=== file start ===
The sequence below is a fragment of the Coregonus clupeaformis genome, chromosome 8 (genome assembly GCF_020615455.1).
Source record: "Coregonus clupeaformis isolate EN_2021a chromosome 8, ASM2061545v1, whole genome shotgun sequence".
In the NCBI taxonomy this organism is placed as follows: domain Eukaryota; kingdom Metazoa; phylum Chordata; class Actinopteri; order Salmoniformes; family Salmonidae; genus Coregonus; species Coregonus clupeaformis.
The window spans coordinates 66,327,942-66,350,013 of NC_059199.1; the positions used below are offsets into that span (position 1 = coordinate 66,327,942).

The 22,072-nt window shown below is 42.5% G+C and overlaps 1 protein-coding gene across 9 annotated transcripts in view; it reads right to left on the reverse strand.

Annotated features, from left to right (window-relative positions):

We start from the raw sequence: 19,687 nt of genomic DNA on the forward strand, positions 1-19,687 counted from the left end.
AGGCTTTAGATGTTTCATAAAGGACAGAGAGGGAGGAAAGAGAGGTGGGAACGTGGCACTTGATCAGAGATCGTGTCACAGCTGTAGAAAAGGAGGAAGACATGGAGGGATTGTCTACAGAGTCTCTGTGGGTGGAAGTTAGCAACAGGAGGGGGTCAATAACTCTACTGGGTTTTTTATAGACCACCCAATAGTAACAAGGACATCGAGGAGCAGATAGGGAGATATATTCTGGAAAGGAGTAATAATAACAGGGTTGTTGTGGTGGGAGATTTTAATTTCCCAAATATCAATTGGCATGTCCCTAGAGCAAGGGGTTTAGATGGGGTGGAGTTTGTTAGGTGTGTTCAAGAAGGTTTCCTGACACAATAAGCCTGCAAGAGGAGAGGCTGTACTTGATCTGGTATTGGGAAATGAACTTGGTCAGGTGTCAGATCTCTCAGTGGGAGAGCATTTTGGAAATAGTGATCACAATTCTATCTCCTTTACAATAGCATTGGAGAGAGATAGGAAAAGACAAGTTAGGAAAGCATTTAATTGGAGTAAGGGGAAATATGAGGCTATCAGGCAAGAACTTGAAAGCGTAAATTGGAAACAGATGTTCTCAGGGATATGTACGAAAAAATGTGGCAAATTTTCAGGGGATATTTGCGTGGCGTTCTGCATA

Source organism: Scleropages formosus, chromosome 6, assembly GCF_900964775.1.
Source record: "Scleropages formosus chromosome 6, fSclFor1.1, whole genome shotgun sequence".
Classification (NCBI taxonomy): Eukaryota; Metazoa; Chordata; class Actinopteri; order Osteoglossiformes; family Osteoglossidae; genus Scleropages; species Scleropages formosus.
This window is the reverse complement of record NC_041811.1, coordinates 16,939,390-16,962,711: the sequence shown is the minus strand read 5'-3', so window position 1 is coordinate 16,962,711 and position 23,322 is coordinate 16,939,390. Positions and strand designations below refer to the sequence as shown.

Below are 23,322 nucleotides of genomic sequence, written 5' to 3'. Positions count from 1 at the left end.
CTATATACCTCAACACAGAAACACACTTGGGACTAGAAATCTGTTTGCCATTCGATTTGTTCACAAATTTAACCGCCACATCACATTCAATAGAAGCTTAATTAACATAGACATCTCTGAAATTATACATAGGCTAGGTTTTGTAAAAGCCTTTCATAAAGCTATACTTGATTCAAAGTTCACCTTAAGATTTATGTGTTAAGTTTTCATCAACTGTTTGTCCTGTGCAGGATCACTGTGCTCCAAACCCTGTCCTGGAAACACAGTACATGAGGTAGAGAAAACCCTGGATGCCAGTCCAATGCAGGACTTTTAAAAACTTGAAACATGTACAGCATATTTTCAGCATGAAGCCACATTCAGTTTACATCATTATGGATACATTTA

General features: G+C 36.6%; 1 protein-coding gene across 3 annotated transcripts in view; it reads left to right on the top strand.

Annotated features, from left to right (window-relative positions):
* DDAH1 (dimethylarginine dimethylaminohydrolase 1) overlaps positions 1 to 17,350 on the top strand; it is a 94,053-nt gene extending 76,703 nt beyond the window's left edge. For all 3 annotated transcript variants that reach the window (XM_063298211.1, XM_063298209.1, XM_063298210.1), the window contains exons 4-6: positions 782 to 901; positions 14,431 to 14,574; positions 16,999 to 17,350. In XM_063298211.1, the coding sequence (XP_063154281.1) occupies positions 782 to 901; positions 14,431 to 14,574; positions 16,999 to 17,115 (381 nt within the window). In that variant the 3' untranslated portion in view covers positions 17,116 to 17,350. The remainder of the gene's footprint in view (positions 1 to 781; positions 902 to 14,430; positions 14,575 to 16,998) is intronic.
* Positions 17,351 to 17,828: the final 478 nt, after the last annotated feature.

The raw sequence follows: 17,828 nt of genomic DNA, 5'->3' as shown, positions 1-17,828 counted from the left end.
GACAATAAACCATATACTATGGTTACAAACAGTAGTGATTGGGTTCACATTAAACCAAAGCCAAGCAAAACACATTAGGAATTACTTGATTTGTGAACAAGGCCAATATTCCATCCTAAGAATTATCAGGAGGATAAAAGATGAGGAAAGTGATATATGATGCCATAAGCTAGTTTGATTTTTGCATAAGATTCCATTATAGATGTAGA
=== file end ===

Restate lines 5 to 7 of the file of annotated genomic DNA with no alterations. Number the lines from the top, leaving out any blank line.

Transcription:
The 22,072-nt window shown below is 42.5% G+C and overlaps 1 protein-coding gene across 9 annotated transcripts in view; it reads right to left on the reverse strand.

Annotated features, from left to right (window-relative positions):

We start from the raw sequence: 19,687 nt of genomic DNA on the forward strand, positions 1-19,687 counted from the left end.